Sunday, April 22, 2007

The Penultimate Meeting

Andrew Clark-Kennedy initiated the evening with a reading of Tony Hoagland's "Fortune." In lieu of the poem, he provided fortune cookies for everyone. It turns out that this certain brand of fortune cookie doesn't write the most interesting fortunes, or vary it all that much. But the several we heard offer a certain optimism that must have belonged to another, long-forgotten generation.
Rebecca Patrick read some of Gabriel Garcia Marquez's journalistic prose, "Lost Tales." You should also read his News of a Kidnapping.
Nate Logan read some prose poems by Margaret Atwood ("In Love with Raymond Chandler"), Joe Bernard ("Freud" and "History" as in "With history piling up so fast, everyday becomes another anniversary for something terrible," or something like that), one by James Tate ("Rapture"), and one by Sarah Vargayo (did I spell that right, Nate?) ("What We Miss").
Todd McKinney read a story by Richard Yanez, entitled "I&M Plumbing." Originally published in his short story book, El Paso del Norte, the story also appears in a new anthology of Texas Mexican writers entitled Hecho in Tejas, eidted by Dagoberto Gilb.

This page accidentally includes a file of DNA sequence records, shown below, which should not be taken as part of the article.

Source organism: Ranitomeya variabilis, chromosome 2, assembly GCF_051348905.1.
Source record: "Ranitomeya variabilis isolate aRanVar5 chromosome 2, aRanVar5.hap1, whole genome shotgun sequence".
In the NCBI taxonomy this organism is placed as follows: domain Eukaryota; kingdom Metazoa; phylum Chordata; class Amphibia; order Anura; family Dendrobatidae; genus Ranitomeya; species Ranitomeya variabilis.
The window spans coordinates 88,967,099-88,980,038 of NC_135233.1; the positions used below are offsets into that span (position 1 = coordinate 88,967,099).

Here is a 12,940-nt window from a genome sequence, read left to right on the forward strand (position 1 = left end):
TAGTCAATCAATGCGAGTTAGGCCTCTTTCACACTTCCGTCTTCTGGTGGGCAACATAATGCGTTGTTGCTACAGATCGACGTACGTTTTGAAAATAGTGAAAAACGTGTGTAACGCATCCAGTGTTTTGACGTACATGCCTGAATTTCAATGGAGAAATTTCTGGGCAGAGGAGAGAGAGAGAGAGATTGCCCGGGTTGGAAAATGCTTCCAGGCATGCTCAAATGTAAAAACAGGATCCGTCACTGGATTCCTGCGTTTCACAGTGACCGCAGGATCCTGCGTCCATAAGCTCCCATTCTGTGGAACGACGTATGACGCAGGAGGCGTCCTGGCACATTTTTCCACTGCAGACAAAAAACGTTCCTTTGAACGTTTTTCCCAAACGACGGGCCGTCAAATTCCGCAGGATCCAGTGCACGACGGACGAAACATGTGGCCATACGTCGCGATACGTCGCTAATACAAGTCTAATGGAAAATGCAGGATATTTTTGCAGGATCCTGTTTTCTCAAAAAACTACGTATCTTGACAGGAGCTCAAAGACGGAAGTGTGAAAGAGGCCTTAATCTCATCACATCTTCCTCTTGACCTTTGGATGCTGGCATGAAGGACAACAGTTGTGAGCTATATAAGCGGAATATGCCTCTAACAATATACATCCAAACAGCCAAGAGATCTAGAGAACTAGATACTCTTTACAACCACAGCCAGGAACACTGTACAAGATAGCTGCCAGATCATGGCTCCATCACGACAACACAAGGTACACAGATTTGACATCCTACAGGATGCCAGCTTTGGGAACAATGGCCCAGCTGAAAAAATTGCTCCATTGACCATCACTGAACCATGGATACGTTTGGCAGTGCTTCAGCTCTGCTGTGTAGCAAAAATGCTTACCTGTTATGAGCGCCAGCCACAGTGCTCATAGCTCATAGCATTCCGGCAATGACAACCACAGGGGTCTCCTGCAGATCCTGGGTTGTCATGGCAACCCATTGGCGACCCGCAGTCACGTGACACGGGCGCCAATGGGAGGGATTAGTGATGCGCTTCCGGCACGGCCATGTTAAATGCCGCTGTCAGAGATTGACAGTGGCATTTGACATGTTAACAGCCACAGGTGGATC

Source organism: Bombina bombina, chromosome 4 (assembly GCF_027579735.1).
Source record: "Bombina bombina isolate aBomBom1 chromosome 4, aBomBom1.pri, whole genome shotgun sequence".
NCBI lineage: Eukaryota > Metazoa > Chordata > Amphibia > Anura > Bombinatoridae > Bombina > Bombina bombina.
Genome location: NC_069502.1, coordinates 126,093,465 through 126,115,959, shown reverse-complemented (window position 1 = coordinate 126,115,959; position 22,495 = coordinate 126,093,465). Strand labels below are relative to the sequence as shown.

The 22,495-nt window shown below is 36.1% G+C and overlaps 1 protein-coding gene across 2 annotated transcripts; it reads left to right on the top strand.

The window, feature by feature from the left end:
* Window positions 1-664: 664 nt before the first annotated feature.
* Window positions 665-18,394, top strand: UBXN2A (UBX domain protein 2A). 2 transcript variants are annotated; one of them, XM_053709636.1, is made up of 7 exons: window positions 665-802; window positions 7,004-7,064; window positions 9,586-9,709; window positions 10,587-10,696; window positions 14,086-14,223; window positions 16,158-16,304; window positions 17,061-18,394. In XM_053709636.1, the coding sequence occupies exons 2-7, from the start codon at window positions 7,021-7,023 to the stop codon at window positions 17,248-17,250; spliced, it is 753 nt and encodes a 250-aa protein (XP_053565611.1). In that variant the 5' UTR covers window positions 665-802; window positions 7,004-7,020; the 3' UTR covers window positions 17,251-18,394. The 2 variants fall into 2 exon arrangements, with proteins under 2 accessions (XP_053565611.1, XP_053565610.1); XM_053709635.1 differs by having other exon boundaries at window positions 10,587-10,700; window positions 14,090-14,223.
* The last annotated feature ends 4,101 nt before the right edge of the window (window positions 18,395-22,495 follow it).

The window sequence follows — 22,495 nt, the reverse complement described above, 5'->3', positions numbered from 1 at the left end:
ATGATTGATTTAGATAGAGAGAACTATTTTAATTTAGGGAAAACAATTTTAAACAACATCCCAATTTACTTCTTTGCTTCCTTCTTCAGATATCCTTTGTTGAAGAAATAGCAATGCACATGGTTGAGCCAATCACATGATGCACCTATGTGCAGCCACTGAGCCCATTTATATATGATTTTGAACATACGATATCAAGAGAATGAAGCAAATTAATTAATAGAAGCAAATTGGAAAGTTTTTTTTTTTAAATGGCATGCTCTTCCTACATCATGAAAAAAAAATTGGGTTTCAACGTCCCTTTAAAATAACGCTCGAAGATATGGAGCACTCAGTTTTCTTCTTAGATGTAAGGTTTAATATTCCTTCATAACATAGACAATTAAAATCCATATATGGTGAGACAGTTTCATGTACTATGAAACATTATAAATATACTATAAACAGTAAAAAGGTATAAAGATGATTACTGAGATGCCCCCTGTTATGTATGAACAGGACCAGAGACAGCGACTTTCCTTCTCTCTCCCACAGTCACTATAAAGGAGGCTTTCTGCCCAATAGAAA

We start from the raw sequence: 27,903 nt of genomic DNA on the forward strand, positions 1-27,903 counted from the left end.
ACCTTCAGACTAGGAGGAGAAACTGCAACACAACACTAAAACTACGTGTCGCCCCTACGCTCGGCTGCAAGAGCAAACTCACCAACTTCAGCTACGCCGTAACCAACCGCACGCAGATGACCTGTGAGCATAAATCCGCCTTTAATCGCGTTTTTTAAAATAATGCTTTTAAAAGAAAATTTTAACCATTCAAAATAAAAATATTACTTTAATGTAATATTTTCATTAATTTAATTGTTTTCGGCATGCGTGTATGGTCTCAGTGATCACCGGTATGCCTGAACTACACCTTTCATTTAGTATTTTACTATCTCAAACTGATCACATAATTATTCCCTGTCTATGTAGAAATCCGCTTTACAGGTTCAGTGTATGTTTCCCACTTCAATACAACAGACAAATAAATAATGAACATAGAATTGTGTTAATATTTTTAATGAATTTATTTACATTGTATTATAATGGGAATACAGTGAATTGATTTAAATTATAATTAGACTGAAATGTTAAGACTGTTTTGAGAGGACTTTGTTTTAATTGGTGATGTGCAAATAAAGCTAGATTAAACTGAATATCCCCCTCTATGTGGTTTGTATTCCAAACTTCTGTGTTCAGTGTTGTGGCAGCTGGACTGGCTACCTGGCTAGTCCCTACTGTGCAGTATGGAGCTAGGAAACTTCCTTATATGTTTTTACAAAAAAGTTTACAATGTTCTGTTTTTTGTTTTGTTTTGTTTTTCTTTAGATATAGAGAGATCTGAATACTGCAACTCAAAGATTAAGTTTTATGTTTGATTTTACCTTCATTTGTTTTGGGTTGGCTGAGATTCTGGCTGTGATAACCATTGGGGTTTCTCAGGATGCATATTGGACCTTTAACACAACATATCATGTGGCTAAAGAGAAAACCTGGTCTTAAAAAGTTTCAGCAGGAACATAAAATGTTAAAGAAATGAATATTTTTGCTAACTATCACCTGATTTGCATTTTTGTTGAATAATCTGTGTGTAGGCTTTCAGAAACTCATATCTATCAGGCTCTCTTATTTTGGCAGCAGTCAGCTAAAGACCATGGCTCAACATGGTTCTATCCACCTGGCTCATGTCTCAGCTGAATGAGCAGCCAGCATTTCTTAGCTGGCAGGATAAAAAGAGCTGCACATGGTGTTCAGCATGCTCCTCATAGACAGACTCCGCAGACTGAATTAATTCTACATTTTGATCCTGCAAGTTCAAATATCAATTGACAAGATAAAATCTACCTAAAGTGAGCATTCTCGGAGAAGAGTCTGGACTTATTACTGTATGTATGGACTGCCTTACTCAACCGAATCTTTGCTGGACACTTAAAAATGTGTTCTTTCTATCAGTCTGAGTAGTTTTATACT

Tony Settineri read a piece by John Steinbeck, "Critics from a Writer's Viewpoint," himself becoming a critic.
Laura Relyea
read a short segment from the tremendous Joan Didion's last book, The Year of Magical Thinking.
Matthew Trisler took it to another level by reading his own work, poems entitled "What the Pony Expressed," and three from his typeface project, "Helvetica Neue," Gill Sans," and "Colophon."
Finally, Andrew Clark-Kennedy wrapped it up for us, as if he were stuffing the fortune back inside the cookie, with his own poems, "My Father, the Bachelor," and "Possibilities."

And then there was one night left, but already so many words had floated into the air, like smoke exhaled, like moisture evaporating into the skies above the rain forests, like dragonflies hovering, and despite what the spiters smoted, and despite what the spitters spat, the world was better for it. The world was better for it.

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